JIM LEHRER: And finally tonight, a most important week in the life and career of Condoleezza Rice. Judy Woodruff has our story.
JUDY WOODRUFF: It was President Bush who presided over the Middle East talks this week, but it was Secretary of State Condoleezza Rice who beforehand orchestrated weeks of intense negotiations to persuade leaders in the region to join the peace process.
During Tuesday’s conference, Palestinian President Mahmoud Abbas made a point of singling out the U.S. secretary of state for her efforts.
MAHMOUD ABBAS, President, Palestinian Authority (through translator): I must also pay tribute to the role played by Dr. Condoleezza Rice and her aides, for, without her relentless resolve and determination and her vision vis-a-vis all aspects of conflict in our region, we would not have been convening here.
JUDY WOODRUFF: Rice received similar compliments from Israeli Prime Minister Olmert.
Over the past year, Secretary Rice has made the Israeli-Palestinian conflict a top priority and has traveled to the region eight times. Prior to the conference, Rice repeatedly dismissed criticism that it would be a public relations move.
CONDOLEEZZA RICE, U.S. Secretary of State: We, frankly, have better things to do than invite people to Annapolis for a photo-op.
JUDY WOODRUFF: After Tuesday’s meetings, she added…
CONDOLEEZZA RICE: Peace between Israelis and Palestinians is a national interest of the United States, and we now have a real opportunity to make progress.
JUDY WOODRUFF: Secretary Rice also repeated that she and President Bush have pledged the administration’s unwavering support in the drive for peace.
For more on the woman and her biggest moment yet in the international spotlight, we talk to three journalists who have written biographies on the secretary of state this year.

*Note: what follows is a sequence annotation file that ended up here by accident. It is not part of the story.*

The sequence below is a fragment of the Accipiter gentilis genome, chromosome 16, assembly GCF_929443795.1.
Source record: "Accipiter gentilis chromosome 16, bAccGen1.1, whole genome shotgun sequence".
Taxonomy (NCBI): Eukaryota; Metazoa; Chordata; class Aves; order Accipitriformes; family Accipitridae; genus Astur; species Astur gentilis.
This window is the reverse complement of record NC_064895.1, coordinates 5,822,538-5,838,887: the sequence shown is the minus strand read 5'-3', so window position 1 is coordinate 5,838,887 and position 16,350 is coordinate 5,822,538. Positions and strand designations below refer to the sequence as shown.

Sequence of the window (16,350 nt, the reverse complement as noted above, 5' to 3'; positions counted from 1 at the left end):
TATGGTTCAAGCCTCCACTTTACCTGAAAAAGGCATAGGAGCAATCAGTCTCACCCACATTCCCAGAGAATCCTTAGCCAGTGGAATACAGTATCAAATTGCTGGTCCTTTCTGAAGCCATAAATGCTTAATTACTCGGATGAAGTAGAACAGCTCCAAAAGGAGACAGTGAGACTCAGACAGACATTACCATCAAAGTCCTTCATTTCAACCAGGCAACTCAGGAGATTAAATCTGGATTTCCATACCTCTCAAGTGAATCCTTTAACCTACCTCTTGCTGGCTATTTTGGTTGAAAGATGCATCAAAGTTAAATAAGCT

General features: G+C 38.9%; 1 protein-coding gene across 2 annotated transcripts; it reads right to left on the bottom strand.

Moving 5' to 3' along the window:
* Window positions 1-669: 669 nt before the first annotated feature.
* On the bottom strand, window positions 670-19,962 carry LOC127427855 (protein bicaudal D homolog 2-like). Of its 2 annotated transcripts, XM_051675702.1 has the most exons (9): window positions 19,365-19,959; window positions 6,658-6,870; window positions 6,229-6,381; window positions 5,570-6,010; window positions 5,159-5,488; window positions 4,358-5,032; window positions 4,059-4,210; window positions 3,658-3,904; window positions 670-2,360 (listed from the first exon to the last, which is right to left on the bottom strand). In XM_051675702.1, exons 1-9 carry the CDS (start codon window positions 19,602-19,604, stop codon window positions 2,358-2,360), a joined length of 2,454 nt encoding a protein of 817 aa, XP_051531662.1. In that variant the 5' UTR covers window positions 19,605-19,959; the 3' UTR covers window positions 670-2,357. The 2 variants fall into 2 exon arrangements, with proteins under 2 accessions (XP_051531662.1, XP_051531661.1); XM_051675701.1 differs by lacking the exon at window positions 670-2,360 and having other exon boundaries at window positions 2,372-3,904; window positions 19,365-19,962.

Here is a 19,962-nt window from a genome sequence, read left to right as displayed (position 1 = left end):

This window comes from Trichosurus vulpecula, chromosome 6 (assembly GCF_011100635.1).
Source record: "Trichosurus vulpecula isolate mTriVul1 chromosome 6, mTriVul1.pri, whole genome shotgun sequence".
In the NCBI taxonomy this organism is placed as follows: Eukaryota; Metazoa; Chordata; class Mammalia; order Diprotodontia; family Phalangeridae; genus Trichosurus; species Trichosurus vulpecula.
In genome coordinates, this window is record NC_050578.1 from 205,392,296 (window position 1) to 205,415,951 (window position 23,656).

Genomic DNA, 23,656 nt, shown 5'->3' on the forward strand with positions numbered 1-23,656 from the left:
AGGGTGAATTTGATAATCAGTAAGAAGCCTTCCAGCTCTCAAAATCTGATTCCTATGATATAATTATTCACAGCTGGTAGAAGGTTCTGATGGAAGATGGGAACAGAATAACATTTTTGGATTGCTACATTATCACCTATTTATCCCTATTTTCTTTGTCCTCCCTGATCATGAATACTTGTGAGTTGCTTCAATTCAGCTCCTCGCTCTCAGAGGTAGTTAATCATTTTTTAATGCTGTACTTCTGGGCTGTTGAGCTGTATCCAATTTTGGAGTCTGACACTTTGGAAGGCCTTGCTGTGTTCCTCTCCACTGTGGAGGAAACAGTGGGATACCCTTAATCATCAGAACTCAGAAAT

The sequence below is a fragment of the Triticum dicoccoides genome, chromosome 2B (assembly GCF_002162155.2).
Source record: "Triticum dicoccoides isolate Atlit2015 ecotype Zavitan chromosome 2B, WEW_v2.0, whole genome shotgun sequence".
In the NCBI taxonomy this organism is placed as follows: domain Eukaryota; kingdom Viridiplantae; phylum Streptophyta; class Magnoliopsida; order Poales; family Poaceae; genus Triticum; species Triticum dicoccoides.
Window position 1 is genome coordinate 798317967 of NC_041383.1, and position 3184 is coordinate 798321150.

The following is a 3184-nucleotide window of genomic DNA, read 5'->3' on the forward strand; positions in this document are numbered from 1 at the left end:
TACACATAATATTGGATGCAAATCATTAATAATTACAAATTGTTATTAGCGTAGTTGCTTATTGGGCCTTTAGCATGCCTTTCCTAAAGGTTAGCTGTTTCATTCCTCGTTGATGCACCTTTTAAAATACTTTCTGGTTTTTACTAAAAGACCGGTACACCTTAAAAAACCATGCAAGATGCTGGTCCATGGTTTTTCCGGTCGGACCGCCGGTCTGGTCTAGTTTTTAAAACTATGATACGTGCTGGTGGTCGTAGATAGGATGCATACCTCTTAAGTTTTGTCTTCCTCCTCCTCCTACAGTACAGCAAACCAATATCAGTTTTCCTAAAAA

Marcus Mabry is the author of “Twice as Good: Condoleezza Rice and Her Path to Power.” He’s an editor at the New York Times and a former correspondent for Newsweek.
Glenn Kessler is the author of the “The Confidante: Condoleezza Rice and the Creation of the Bush Legacy.” He’s a diplomatic correspondent for the Washington Post.
And Elisabeth Bumiller is the author of “Condoleezza Rice: An American Life,” due out next month. She’s a reporter for the New York Times.
This has to be a woman with a very interesting life to have all three of you writing about her this year. We are going to focus on the Middle East peace process.
And, Elisabeth Bumiller, to you first. What was her role in making this conference happen?
ELISABETH BUMILLER, Author, “Condoleezza Rice: An American Life”: Her role was really pushing the president, her chief client here. And it was also getting the energy together.
A year ago, she looked around and realized that the time was running out. She collected a lot of documents from the State Department of previous peace efforts in the Middle East, saw what had gone wrong, met with Tzipi Livni, the foreign minister of Israel, and pushed the president in this direction, and also realized that the legacy at that moment was the war in Iraq, and she and the president needed another legacy, something more positive.
Bringing the parties together